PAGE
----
5 PR Lessons to Learn from the World Series

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For baseball goobers like yours trulythis is the most wonderful time of the year. It’s the Fall Classic, the MLB Finals, the World Series.

And while my Texas Rangers aren’t anywhere near the picture these days, this is a great series pitching the San Franciso Giants, a borderline dynasty of the ‘teens’, against the beleaguered franchise turned underdog sweetheart, Kansas City Royals. (Yes, those Royals.)

So why not? For this week’s #5Things: we have 5 PR lessons to learn from the World Series.

Ned Yost1. Be willing to mix-up your ‘starting lineup’. Whether one of the biggies or one of the boutiques, every agency has the “pitch team.” These are usually the best overall PR pros in the agency — trust them among most verticals, represent the firm, and don’t um a prospect to sleep. However, if those are the only people you consider, Mr. or Ms. PR Director, you’re sorely neglecting greatness in the team. The Giants called up Travis Ishiwaka who arguably got them to the big dance. Brandon Finnegan just pitched the College World Series for Texas Christian University and now he’s asked to help Game 3? Had both organizations not considered what other tools they have at their disposal, they may not be sitting so pretty. If you don’t for a pitch, neither will you.

giants teamwork2. Teamwork is Dreamwork. A great PR team needs people at every level — strategists, worker bees, Web heads, client-facing folk, and the media relations gurus. Without people contributing at every level, the team fails. Baseball is definitely a team sport, and without people on that team who all accept their role, the team usually encounters a mutiny with that one dolt who thinks they are above the team, demands more recognition, stabs everyone in his or her way straight between the shoulder blades, and causes a downward spiral reminiscent of a large, collegial toilet bowl. Do your part. Be proud of your work. And take pride in the role you played to help the team get there. Going along with analogy, there’s a reason we are called pitchers, amirite?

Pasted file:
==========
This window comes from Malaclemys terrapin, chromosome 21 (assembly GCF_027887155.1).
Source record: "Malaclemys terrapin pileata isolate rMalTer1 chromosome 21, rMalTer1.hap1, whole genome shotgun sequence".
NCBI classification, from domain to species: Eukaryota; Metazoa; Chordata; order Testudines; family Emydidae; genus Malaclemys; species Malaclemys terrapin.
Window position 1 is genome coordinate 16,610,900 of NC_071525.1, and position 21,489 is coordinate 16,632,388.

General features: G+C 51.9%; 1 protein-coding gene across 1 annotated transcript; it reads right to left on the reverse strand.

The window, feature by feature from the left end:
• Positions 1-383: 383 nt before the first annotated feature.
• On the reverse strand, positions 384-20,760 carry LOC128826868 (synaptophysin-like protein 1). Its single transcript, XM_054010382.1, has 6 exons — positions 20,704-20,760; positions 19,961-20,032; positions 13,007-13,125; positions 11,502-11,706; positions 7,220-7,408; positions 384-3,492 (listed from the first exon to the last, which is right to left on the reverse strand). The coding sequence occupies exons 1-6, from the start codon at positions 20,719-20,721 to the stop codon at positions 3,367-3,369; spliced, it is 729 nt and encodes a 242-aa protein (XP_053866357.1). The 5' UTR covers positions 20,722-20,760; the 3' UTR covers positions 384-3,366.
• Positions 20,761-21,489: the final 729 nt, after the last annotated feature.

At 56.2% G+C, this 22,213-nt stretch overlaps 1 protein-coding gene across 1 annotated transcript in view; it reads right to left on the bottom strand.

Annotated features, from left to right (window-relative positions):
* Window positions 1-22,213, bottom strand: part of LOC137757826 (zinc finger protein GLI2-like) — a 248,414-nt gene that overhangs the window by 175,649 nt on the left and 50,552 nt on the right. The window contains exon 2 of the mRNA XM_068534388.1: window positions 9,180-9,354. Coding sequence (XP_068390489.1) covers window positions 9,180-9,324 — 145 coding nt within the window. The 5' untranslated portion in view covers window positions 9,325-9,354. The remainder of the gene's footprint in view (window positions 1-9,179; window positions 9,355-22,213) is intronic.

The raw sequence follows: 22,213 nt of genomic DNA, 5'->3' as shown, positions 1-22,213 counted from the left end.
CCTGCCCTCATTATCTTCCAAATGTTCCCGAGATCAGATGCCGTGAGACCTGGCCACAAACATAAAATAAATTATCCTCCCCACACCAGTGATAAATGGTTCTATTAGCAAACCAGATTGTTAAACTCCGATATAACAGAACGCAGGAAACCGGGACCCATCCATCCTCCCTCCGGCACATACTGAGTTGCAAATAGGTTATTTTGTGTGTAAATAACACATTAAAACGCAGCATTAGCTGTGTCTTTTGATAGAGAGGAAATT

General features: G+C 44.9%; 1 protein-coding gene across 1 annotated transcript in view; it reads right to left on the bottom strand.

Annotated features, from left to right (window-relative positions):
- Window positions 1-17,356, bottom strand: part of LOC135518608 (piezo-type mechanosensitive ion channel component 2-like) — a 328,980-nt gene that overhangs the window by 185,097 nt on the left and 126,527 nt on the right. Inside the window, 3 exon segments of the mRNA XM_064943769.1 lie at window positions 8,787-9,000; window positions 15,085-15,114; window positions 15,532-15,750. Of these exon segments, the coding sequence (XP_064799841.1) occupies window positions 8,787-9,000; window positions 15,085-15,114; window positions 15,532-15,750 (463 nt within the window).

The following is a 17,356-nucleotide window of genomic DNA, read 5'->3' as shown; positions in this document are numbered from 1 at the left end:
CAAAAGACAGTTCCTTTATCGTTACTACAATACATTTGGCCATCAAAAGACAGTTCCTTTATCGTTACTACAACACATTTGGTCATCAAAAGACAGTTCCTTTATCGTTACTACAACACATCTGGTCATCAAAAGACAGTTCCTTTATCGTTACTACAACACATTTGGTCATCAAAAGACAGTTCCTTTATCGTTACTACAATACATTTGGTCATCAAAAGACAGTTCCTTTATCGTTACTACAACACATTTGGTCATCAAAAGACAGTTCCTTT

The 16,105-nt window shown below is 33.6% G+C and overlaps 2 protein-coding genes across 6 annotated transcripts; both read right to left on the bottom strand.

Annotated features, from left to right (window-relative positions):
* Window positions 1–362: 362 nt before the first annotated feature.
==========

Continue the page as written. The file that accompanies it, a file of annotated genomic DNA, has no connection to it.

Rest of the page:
world series bullpen3. Trust the bullpen. It has happened countless times in PR agencies. The people in the room think they have all the answers, sitting in the corner, usually behind closed doors. They don’t want to hear new ideas, thoughts, or perceptions because their the bigwigs and you belong to the peons. Only one thing: They don’t know everything. Maybe, just maybe, people less than your pay grade have an idea that could serve the client and help the campaign. When you look across the cube farm, do not dare overlook the people sitting in those cubes. They are ready and willing to contribute. It’s up to you to call them out. They are sitting there for a reason. Shoot, you hired them. You may as well use them, big shot.

omar infante4. Swing for what matters. In PR life, award-winning campaigns are thinly separated from crap, ham-handed ones. And that difference is usually made with one decision that creates that separation. When the guys in the box (back to World Series, not the PR cube farm) see the right pitch, they likely rupture a disc to crank one out of the yard. They swing for the pitch and stay committed. If your team makes a decision to make a difference, go all the way. Make the call and get the entire team pointed in the same direction. Once everyone is of the same mind, they tend to work better together. Take a swing. Who knows? You may crush it.

hunter pence5. Hate the player; don’t hate the game. For those who don’t know, Hunter Pence (seen pictured here) has been the object of some serious trolling. There he is, at the plate in New York City, and one of the greatest MLB campaigns began. Giants v. Mets, and the announcers completely blew their wheels off by trying to interpret a fans hate sign: ‘Hunter Pence Can’t Parallel Park.’ Confusing? Sidetracking? WTF-ing? All of the above. To this day, Hunter Pence gets ridiculous signs made in his honor; yet, many people love the Giants (excluding present company) and the ratings for baseball are better than ever. Back to PR, mean people suck. Poor teammates suck. PR is a great industry, and you can have a place in it. Keep your head down, your mind open, and your rewards will come in. As for them, let other people make signs about them. You make a difference.

What do we think, PRNewsers?